Klaus Beisenbach notes how 24 Hour Psycho brings to light French philosopher Henri Bergson’s concept of “duration,” which is made perceptible in cinema. Physical time “can be measured with a watch or movement of the sun,” whereas duration “unfolds in the unconscious and is independent of surrounding space […] a past summer could seem long or short depending on one’s memories of it. A single second can be etched in the memory.” Gordon’s work exposes “Psycho’s subliminal, nearly imperceptible moments,” also stripping back the narrative’s condensing of time to the raw “physical time” of the frame-rate (Beisenbach 2006: 15). Interestingly, if we look at Martin Scorsese’s Goodfellas (1990), the director employs the concept of cinematic “duration” in a way which also presents the viewer with the raw material of film through use of the freeze-frame. Many occur at certain points in the life of Henry Hill, the young gangster rising through the ranks, and their significance, says Scorsese, is that they are markers of “the sort of things that make an imprint” on his life. The screen freezes momentarily, for instance, as Henry is being beaten by his father, or as he sees a dead body for the first time (quoted from Thompson and Ian Christie [eds] 1989: 154). Undoubtedly, this resonates with the split-second “etched in the memory” that Beisenbach speaks of and is a cinematic technique being used to portray this sense of “duration.” But it is also an example of a single frame, amid the tens of thousands that indiscernibly make up a film, being exposed to the audience. Contemporary, high-quality films such as The Hobbit are simply too fast and pristine to crash to this absolute stop. The contemporary equivalent to the freeze-frame is something like what we see in The Matrix (1999): action that slows down almost to a halt but not due to any change in frame-rate. Rather, it is bullet-time CGI effects, and we expect the camera to impossibly revolve and show us new angles of the stalled subject-matter. It seems contemporary cinema, in its pace, is running away from the film’s all too unexciting elements of the completely still image.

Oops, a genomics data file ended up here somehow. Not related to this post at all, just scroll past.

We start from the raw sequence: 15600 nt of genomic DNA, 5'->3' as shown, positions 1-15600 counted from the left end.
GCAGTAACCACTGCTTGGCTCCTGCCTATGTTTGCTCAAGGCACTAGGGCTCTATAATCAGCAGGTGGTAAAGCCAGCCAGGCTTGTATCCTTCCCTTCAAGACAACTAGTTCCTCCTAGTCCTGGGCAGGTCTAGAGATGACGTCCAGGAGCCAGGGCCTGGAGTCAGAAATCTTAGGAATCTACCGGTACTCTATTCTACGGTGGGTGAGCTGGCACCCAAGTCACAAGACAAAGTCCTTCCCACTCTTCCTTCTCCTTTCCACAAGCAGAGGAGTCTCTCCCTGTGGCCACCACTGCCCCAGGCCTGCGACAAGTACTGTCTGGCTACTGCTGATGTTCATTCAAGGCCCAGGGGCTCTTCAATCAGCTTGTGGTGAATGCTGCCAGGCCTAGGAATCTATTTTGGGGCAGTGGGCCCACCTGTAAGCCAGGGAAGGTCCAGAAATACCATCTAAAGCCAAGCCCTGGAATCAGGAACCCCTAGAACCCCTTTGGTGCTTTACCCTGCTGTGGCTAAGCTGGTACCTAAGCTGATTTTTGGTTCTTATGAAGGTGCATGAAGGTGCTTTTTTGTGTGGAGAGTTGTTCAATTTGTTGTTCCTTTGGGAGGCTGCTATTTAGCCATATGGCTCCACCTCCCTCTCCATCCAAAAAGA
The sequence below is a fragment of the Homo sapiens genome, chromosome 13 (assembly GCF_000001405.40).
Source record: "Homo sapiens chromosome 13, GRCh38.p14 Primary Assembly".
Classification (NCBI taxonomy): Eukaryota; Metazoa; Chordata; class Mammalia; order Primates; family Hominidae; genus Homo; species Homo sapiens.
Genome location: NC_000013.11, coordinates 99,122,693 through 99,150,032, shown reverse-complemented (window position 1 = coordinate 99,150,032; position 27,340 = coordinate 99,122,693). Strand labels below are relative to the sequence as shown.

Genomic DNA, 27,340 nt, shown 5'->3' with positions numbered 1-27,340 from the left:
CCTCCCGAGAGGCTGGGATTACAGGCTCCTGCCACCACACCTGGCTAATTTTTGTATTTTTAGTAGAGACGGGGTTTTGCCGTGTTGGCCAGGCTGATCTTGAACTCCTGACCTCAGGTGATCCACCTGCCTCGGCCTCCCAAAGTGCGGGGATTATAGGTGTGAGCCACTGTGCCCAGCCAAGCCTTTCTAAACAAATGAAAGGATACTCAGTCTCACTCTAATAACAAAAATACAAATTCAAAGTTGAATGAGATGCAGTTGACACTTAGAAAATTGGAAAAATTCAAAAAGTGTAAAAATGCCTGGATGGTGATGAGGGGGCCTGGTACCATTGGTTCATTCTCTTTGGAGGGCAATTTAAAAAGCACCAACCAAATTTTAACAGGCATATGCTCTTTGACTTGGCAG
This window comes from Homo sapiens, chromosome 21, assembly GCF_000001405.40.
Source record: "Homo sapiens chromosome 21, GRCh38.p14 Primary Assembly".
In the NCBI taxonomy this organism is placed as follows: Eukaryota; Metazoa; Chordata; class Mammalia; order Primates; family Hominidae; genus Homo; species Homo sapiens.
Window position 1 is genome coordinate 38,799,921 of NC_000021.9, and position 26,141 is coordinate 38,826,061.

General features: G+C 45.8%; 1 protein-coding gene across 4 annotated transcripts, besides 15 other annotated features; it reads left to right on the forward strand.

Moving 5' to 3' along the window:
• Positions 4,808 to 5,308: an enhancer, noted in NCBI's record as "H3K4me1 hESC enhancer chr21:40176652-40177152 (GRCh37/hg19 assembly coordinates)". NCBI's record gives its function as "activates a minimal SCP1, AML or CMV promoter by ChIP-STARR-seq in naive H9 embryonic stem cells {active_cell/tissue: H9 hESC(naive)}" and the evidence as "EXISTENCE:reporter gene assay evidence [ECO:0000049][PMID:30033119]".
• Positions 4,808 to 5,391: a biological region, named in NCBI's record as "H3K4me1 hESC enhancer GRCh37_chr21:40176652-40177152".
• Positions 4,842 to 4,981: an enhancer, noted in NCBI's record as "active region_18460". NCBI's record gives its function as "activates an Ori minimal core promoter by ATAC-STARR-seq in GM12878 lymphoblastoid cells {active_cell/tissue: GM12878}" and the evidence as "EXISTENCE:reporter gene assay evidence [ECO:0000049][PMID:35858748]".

La Jetée